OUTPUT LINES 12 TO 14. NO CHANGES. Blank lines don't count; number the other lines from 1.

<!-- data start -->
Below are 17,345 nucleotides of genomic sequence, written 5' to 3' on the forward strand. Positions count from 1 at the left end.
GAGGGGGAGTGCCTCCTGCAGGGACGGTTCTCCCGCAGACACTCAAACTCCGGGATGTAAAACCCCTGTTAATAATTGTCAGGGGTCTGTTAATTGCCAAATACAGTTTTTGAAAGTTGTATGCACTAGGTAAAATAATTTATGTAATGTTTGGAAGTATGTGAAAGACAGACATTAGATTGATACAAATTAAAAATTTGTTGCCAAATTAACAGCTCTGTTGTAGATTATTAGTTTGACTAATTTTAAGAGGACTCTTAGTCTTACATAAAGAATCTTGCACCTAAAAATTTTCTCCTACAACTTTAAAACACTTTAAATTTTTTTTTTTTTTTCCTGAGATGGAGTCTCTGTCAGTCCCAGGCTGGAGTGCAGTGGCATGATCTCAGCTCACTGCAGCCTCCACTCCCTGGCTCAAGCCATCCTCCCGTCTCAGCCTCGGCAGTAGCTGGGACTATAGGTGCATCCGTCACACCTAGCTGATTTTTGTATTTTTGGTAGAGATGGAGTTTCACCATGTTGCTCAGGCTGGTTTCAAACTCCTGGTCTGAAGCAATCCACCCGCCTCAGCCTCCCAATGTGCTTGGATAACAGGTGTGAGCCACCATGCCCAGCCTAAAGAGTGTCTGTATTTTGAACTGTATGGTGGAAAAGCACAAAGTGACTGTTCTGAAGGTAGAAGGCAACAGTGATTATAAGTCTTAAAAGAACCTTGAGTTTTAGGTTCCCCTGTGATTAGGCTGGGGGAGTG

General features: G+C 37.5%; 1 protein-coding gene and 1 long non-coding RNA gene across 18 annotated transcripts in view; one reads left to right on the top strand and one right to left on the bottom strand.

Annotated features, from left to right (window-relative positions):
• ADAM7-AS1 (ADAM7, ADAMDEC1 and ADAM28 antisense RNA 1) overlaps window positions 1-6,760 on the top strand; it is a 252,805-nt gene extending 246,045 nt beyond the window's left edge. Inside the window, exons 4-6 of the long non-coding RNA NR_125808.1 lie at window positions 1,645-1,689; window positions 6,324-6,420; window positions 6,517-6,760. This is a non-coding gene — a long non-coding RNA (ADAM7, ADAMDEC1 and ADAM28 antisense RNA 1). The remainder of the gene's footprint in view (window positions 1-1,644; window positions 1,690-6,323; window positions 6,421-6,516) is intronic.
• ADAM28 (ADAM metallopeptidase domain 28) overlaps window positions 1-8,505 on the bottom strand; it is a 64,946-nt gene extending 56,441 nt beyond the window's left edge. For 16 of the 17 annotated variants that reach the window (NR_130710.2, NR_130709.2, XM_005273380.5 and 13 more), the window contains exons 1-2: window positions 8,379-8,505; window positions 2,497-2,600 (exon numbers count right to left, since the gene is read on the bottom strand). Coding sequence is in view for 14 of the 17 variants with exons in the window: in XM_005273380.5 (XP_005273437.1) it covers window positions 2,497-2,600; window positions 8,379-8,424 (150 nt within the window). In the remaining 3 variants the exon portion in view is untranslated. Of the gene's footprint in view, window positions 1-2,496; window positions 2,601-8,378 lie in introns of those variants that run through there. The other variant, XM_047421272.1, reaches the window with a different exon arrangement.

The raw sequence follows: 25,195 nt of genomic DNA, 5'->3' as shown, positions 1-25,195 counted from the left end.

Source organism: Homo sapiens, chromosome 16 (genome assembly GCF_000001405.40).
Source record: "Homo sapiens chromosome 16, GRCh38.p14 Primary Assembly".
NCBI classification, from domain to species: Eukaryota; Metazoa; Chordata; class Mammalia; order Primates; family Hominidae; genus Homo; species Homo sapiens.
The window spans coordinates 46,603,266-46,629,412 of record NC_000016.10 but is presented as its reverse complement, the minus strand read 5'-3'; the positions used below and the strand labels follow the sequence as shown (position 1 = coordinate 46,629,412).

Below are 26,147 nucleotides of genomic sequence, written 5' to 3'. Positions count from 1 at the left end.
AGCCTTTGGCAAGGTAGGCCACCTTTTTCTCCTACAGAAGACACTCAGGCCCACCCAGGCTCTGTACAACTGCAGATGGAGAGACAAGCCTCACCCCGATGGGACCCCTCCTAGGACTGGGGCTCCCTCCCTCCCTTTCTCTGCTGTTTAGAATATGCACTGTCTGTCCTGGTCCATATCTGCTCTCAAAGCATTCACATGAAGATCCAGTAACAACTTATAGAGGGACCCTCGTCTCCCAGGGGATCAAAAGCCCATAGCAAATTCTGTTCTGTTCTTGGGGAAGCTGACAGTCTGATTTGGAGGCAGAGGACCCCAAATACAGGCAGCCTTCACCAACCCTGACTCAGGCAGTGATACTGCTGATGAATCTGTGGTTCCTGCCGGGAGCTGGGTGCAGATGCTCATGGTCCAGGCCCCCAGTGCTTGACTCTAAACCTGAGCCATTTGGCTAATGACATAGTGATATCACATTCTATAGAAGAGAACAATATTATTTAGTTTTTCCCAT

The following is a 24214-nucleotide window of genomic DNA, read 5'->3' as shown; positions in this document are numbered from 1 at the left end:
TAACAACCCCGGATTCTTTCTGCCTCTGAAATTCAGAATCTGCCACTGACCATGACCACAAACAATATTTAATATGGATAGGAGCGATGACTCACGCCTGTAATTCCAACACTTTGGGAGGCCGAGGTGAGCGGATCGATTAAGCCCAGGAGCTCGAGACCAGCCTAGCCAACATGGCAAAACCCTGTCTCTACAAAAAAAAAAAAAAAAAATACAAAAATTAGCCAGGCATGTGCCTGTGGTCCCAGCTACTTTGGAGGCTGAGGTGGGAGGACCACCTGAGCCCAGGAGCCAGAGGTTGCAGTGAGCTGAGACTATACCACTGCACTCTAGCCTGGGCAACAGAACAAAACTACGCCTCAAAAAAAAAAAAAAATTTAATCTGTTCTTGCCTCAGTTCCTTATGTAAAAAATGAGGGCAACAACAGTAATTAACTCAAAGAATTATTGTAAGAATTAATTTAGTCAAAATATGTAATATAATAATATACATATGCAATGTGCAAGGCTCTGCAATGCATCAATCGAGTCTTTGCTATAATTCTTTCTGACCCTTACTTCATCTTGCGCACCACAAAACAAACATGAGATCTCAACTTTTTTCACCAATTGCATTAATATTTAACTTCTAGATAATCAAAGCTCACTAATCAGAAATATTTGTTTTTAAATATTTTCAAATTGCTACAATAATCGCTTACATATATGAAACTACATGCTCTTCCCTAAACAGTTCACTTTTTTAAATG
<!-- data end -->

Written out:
Below are 26,147 nucleotides of genomic sequence, written 5' to 3'. Positions count from 1 at the left end.
AGCCTTTGGCAAGGTAGGCCACCTTTTTCTCCTACAGAAGACACTCAGGCCCACCCAGGCTCTGTACAACTGCAGATGGAGAGACAAGCCTCACCCCGATGGGACCCCTCCTAGGACTGGGGCTCCCTCCCTCCCTTTCTCTGCTGTTTAGAATATGCACTGTCTGTCCTGGTCCATATCTGCTCTCAAAGCATTCACATGAAGATCCAGTAACAACTTATAGAGGGACCCTCGTCTCCCAGGGGATCAAAAGCCCATAGCAAATTCTGTTCTGTTCTTGGGGAAGCTGACAGTCTGATTTGGAGGCAGAGGACCCCAAATACAGGCAGCCTTCACCAACCCTGACTCAGGCAGTGATACTGCTGATGAATCTGTGGTTCCTGCCGGGAGCTGGGTGCAGATGCTCATGGTCCAGGCCCCCAGTGCTTGACTCTAAACCTGAGCCATTTGGCTAATGACATAGTGATATCACATTCTATAGAAGAGAACAATATTATTTAGTTTTTCCCAT

The following is a 24214-nucleotide window of genomic DNA, read 5'->3' as shown; positions in this document are numbered from 1 at the left end: